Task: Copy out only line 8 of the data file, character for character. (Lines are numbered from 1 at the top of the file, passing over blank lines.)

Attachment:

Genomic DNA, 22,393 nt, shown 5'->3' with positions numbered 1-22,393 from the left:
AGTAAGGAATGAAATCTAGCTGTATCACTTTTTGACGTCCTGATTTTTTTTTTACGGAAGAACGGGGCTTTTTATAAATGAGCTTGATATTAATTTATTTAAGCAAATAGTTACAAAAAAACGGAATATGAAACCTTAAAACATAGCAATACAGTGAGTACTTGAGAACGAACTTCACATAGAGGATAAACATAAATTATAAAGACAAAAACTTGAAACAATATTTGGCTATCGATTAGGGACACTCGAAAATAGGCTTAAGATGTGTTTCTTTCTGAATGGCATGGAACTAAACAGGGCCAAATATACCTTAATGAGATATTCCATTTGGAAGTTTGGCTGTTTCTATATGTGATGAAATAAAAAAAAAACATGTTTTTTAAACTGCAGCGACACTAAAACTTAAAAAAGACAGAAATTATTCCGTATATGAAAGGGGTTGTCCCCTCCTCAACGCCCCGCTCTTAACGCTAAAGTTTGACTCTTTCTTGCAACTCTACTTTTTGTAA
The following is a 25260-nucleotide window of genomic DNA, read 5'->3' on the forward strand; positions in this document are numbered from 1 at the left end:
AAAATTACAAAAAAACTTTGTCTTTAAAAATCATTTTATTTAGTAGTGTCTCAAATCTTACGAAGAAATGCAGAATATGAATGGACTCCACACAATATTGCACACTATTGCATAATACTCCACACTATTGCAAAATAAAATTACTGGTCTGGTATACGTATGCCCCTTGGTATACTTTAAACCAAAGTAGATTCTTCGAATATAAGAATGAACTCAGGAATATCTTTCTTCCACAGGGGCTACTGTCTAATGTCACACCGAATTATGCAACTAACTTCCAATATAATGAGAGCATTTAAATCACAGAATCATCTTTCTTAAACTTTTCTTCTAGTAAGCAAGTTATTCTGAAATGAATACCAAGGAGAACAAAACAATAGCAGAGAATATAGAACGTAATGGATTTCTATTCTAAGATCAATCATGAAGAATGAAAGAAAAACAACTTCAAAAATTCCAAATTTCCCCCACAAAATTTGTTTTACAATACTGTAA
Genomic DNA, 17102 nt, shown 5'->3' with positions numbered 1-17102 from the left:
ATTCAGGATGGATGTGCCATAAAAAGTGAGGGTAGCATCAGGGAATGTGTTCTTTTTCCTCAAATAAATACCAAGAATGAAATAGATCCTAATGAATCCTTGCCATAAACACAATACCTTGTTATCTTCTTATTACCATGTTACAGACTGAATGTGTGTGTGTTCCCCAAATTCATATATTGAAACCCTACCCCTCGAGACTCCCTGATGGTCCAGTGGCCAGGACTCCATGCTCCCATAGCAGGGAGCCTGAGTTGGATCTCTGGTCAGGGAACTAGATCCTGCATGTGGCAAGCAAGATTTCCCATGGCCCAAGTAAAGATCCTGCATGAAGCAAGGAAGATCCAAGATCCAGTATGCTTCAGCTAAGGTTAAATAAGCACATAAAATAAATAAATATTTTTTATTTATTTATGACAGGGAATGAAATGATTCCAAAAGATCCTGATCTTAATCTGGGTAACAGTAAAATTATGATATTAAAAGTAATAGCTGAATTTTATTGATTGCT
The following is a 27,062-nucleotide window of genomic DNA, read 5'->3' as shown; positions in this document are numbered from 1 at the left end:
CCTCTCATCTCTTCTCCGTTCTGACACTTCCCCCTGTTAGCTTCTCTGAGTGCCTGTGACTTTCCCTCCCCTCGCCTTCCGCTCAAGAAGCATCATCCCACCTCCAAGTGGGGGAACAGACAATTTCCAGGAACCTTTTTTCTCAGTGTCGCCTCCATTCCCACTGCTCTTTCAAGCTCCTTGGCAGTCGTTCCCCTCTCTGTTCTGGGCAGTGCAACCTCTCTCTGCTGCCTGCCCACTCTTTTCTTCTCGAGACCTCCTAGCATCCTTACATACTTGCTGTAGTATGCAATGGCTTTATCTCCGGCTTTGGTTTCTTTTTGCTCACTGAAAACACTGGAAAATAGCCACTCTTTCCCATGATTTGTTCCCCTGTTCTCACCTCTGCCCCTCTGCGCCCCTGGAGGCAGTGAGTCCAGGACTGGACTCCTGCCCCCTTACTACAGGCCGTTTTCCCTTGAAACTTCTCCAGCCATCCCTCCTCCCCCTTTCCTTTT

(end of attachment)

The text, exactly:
CCTCTCATCTCTTCTCCGTTCTGACACTTCCCCCTGTTAGCTTCTCTGAGTGCCTGTGACTTTCCCTCCCCTCGCCTTCCGCTCAAGAAGCATCATCCCACCTCCAAGTGGGGGAACAGACAATTTCCAGGAACCTTTTTTCTCAGTGTCGCCTCCATTCCCACTGCTCTTTCAAGCTCCTTGGCAGTCGTTCCCCTCTCTGTTCTGGGCAGTGCAACCTCTCTCTGCTGCCTGCCCACTCTTTTCTTCTCGAGACCTCCTAGCATCCTTACATACTTGCTGTAGTATGCAATGGCTTTATCTCCGGCTTTGGTTTCTTTTTGCTCACTGAAAACACTGGAAAATAGCCACTCTTTCCCATGATTTGTTCCCCTGTTCTCACCTCTGCCCCTCTGCGCCCCTGGAGGCAGTGAGTCCAGGACTGGACTCCTGCCCCCTTACTACAGGCCGTTTTCCCTTGAAACTTCTCCAGCCATCCCTCCTCCCCCTTTCCTTTT